twocolumn option of the standard classes causes
LaTeX to set the text of a document in two columns. However, the last
page of the document typically ends up with columns of different
lengths — such columns are said to be “unbalanced”. Many (most?)
people don’t like unbalanced columns.
The simplest solution to the problem is to use the
package in place of the
twocolumn option, as
multicol balances the columns on the final page by default.
However, the use of
multicol does come at a cost: its
special output routine disallows the use of in-column floats, though
it does still permit full-width (e.g.,
As a result, there is a constant push for a means of balancing columns
at the end of a
twocolumn document. Of course, the job can
be done manually:
\pagebreak inserted at the appropriate place on
the last page can often produce the right effect, but this seldom
appeals, and if the last page is made up of automatically-generated
text (for example, bibliography or index) inserting the command will
flushend package offers a solution to this problem. It’s a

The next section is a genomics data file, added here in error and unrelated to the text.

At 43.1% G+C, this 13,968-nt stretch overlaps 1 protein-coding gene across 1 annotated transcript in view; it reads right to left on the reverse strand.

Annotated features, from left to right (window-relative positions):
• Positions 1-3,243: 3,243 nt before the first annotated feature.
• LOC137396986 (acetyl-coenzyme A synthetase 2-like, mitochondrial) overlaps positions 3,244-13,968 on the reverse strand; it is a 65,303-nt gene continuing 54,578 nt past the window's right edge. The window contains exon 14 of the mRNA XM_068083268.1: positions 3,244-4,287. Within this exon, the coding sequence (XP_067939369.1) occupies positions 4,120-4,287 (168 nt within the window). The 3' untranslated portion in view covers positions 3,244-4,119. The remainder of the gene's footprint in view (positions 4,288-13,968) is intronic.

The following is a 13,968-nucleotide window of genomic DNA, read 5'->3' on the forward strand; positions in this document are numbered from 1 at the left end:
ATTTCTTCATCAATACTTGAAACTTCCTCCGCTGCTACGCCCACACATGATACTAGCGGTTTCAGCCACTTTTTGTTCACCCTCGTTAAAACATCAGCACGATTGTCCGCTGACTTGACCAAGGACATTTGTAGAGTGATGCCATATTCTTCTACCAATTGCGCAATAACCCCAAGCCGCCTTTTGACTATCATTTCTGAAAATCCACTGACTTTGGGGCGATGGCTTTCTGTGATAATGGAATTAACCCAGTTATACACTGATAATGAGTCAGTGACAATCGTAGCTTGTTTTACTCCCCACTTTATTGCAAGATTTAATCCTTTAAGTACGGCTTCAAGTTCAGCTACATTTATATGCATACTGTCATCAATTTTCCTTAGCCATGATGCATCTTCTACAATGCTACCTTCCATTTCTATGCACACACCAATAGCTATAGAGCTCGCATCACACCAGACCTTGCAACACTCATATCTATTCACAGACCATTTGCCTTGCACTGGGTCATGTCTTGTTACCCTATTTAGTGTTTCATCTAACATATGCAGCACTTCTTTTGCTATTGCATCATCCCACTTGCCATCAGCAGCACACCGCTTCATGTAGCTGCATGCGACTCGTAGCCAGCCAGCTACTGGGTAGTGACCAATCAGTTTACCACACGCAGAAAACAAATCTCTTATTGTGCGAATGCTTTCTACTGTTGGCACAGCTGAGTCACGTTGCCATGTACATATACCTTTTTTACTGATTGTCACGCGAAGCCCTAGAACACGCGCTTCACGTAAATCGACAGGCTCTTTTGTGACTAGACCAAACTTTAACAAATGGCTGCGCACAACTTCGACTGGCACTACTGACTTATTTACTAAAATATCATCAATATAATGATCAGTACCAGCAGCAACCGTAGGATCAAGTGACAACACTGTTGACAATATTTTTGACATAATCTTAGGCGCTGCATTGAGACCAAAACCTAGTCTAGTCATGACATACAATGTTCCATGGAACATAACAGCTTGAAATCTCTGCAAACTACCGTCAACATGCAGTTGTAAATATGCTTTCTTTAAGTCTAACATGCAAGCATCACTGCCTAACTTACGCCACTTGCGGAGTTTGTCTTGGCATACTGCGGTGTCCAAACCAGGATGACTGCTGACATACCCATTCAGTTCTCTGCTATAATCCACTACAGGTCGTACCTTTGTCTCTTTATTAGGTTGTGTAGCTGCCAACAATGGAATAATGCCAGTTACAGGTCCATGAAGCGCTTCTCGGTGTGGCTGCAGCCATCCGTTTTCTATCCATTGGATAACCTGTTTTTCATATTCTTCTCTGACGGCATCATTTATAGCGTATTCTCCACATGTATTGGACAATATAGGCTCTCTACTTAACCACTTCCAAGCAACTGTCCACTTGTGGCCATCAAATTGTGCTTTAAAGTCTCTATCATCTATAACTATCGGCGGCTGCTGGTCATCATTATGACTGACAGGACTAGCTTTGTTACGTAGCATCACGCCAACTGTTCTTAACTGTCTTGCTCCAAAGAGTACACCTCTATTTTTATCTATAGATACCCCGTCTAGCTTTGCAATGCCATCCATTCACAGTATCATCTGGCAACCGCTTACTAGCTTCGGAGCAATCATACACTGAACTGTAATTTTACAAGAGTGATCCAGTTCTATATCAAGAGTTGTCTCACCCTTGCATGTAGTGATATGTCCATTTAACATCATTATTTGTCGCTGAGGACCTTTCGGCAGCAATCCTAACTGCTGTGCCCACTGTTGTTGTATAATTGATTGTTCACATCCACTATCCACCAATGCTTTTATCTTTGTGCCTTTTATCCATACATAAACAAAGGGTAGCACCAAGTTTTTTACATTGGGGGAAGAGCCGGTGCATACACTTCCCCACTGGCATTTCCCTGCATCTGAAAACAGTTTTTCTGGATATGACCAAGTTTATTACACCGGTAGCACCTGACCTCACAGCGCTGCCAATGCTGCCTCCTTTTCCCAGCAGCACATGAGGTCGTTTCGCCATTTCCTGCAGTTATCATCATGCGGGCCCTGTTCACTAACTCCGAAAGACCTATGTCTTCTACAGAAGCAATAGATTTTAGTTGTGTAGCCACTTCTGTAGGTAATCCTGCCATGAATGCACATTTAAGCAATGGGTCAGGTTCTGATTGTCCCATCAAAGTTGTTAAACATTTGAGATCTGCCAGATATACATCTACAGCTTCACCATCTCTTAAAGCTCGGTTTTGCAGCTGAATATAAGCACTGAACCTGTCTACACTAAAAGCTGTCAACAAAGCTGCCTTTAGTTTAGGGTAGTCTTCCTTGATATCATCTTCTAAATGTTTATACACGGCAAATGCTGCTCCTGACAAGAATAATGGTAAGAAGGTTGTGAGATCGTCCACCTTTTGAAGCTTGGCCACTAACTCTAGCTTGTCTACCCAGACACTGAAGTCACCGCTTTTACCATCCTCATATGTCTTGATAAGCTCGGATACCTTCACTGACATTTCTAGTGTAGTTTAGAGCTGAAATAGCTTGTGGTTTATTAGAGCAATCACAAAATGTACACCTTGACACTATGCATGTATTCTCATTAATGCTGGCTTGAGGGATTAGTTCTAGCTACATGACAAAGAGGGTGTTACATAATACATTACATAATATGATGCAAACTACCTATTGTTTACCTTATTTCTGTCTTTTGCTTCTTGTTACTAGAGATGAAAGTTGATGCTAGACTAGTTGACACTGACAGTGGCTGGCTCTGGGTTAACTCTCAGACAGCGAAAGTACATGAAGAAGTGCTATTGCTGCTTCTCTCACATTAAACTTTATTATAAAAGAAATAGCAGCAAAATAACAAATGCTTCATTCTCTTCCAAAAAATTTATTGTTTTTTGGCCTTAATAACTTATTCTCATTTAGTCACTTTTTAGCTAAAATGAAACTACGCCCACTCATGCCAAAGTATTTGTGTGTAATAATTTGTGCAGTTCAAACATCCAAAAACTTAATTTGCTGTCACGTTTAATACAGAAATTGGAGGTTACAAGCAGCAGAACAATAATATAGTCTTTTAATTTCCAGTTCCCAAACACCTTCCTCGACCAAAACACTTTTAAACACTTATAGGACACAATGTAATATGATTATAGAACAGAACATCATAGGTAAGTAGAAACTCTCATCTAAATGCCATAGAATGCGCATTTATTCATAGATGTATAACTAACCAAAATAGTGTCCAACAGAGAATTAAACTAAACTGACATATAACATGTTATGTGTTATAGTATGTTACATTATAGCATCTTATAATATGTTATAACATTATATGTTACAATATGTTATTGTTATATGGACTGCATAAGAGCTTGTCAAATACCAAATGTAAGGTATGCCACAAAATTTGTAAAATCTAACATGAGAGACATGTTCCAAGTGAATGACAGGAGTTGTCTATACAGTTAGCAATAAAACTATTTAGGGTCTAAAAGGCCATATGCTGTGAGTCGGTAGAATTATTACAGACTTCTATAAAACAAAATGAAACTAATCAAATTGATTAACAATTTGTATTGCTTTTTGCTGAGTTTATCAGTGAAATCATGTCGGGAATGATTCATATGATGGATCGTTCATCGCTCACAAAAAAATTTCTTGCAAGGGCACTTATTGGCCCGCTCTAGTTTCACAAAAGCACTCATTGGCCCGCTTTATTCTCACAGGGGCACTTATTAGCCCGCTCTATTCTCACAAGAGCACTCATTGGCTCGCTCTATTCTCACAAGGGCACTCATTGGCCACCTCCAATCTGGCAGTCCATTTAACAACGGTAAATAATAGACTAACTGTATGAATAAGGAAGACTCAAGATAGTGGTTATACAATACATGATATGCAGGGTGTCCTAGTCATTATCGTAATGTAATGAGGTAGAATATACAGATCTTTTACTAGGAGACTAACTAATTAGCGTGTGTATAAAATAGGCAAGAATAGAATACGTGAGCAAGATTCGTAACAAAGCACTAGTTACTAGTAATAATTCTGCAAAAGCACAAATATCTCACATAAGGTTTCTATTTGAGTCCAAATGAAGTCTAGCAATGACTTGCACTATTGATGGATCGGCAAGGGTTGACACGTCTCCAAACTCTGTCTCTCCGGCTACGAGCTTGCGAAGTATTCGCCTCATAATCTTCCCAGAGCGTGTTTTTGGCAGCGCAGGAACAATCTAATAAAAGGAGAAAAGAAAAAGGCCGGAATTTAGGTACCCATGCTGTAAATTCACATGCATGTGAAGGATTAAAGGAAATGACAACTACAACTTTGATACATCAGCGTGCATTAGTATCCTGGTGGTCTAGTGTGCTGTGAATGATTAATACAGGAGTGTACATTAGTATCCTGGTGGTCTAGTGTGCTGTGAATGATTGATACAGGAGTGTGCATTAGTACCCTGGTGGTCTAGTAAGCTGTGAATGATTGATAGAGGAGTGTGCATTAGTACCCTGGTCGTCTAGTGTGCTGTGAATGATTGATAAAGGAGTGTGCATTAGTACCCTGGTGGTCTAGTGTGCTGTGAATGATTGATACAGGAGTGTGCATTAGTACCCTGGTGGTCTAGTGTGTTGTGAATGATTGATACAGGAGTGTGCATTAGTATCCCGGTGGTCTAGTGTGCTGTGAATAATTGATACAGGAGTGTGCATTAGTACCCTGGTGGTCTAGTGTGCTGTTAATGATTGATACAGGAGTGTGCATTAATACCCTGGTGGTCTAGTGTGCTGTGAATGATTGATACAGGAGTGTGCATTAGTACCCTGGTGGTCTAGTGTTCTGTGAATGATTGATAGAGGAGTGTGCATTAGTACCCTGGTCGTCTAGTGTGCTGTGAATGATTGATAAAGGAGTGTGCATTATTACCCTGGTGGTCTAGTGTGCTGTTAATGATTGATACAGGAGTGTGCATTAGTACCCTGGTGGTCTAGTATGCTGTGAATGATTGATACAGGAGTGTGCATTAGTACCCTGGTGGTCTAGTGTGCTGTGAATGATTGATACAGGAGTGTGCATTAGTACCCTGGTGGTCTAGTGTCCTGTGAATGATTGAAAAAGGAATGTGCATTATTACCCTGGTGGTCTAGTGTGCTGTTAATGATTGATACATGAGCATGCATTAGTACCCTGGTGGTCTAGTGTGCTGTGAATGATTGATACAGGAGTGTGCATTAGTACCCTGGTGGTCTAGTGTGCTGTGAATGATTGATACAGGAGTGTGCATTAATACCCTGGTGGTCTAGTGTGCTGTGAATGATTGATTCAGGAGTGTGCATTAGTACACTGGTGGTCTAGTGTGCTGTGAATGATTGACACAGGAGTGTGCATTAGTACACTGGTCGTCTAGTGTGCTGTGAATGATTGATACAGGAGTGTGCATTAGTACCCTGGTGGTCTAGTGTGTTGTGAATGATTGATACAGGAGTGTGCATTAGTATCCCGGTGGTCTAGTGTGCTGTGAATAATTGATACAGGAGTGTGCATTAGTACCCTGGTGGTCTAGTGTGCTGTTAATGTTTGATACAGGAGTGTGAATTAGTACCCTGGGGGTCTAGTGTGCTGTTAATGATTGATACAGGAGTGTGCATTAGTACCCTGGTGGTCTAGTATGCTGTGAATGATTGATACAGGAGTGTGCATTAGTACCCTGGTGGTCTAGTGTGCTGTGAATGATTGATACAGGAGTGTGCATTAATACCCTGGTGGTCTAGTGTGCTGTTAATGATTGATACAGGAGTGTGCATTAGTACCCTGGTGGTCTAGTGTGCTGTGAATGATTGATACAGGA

somewhat dangerous piece of macro code, which patches one of the most
intricate parts of the LaTeX kernel without deploying any of the
safeguards discussed in patching commands.
The package only changes the behaviour at end document (its
\flushend command is enabled by default), and one other command
permits adjustment of the final balance; other packages in the bundle
provide means for insertion of full width material in two-column
The user should be aware that any of these packages are liable to
become confused in the presence of floats: if problems arise, manual
adjustment of the floats in the document is likely to be necessary.
It is this difficulty (what’s required in any instance can’t really be
expressed in current LaTeX) that led the author of
multicol to suppress single-column-wide floats.